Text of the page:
The list cascades from the affected consumer to the business and everything in between. Cybersecurity underwriters need to consider such deep cascading issues before assuring businesses they have full protection.

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Patent-related issues

From a business perspective, there are many patent-related issues that can surface when a breach takes place, leading to lawsuits and legal battles. If a hacker breaks into a file storage system and steals information on new technology being built, it can compromise an entire organization.

Even when a breach occurs, it’s worth noting that many organizations do not have the tools necessary to detect a breach and provide the direct real-time awareness. Which is necessary to calculate risks of the insured digital assets stored by cloud service providers or enterprise networks. 

Cybersecurity insurance underwriting today
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Cybersecurity insurance underwriting today

Currently underwriters are using inputs from information security tools such as Security Information and Event Management (SIEM) and structured questions in many cases to help them predict possible data breaches and allow the organization to mitigate the cyber risk. 

Unfortunately, these tools only provide a view of an organization's past security incidents, the main cause of an incident and when and how a cyber attack happened. But it cannot help predict future incident.

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Cybersecurity insurance underwriting approach: Associated costs

Underwriters are looking at the costs associated with updating or rebuilding a business, after a breach, based on existing disaster recovery (DR) plans, which in many cases lack consideration for intangible data asset values and only provide value based on physical assets.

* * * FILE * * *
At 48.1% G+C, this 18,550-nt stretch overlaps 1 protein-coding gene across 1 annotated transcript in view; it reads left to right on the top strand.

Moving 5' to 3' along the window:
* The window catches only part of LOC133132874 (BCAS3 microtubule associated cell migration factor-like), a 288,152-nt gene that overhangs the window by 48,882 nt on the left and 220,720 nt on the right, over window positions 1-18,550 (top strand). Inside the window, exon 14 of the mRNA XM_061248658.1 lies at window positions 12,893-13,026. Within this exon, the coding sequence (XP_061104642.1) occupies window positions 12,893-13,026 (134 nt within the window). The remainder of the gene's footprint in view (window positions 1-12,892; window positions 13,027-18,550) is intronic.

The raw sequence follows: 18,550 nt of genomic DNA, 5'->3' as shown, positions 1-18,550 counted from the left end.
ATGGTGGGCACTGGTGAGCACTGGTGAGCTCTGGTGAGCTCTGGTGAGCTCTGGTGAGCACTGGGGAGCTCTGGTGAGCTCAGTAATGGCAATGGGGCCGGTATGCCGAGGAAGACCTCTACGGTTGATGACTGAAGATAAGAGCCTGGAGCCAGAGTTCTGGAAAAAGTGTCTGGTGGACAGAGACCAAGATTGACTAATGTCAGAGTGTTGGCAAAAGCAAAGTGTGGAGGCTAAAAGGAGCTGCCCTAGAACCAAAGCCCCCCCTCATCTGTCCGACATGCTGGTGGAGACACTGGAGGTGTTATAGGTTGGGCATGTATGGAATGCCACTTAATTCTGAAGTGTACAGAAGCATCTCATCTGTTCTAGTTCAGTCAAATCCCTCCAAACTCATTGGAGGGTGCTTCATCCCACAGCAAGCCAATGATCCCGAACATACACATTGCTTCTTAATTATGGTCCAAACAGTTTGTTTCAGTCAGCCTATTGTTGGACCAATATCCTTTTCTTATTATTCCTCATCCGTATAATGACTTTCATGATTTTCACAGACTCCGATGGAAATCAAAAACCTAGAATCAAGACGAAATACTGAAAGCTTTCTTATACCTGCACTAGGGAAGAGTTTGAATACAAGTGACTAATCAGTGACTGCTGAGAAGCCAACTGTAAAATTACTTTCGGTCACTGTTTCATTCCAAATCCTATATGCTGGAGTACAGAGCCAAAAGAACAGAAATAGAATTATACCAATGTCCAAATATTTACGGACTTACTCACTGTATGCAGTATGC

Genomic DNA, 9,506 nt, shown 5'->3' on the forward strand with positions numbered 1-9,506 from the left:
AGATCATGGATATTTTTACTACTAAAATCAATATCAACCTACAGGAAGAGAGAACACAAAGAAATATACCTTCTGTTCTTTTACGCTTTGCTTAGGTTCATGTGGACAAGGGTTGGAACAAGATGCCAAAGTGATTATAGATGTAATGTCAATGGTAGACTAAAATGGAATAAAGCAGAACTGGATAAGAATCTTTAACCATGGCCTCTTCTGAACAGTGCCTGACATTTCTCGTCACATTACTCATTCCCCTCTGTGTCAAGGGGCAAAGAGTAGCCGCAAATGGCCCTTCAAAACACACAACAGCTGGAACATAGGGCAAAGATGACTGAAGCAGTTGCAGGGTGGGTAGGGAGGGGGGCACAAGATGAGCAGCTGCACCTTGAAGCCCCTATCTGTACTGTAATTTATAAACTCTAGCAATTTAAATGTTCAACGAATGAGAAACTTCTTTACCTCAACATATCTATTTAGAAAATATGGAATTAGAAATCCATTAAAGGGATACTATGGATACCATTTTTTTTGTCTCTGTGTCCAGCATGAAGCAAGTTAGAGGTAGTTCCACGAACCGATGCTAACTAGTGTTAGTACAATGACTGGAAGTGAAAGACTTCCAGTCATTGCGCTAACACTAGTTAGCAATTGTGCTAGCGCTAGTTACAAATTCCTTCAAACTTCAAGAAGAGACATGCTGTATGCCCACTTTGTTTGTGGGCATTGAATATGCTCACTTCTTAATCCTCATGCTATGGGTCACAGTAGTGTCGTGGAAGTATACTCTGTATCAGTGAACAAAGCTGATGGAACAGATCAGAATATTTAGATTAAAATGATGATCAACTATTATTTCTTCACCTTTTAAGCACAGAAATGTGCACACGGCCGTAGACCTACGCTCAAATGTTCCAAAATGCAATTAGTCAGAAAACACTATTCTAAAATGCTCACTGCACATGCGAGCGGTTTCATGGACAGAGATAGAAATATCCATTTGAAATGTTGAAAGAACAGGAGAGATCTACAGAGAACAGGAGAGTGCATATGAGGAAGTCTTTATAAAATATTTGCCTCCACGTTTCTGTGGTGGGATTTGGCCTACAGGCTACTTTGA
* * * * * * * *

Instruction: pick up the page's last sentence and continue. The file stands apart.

In addition, underwriters also review the cost of security measures an organization will need to put in place to prevent a future attack as a pure risk mitigation play, not a risk prevention approach. 

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Cybersecurity insurance underwriting approach: Data controls

Identifying new techniques to associate value of data assets can help. Setting up data controls before a cybersecurity breach that continuously monitors an organization’s data environment and monetizes its data value can generate monthly data monetization reports that identify the organization’s data asset value based on data usage. This can be a great help for an underwriter trying to define cyber liabilities during a data breach. 

Organizations should also set up automated data controls that effectively scan for the patterns of cyber threats, and once detected helps automate notifications, automates escalation and ensure process-based response due to a breach, thereby reducing indirect cost associated with cyber incidents.

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The Value Scale

There is a lot of risk when it comes to underwriting cybersecurity and that risk isn’t going away any time soon. Insurers must accept the risk and the acceptance of that risk is changing in the industry. The traditional model of avoiding high risk, managing medium risk while promoting mitigating low risk is changing the value scale that drives the business.

Even if it is considered high risk it can still be a good risk as long as the business value is high. Take for example cloud data apps. Their business value is high even at the cost of a possible security issue. But since the value is high the risk is worth the reward.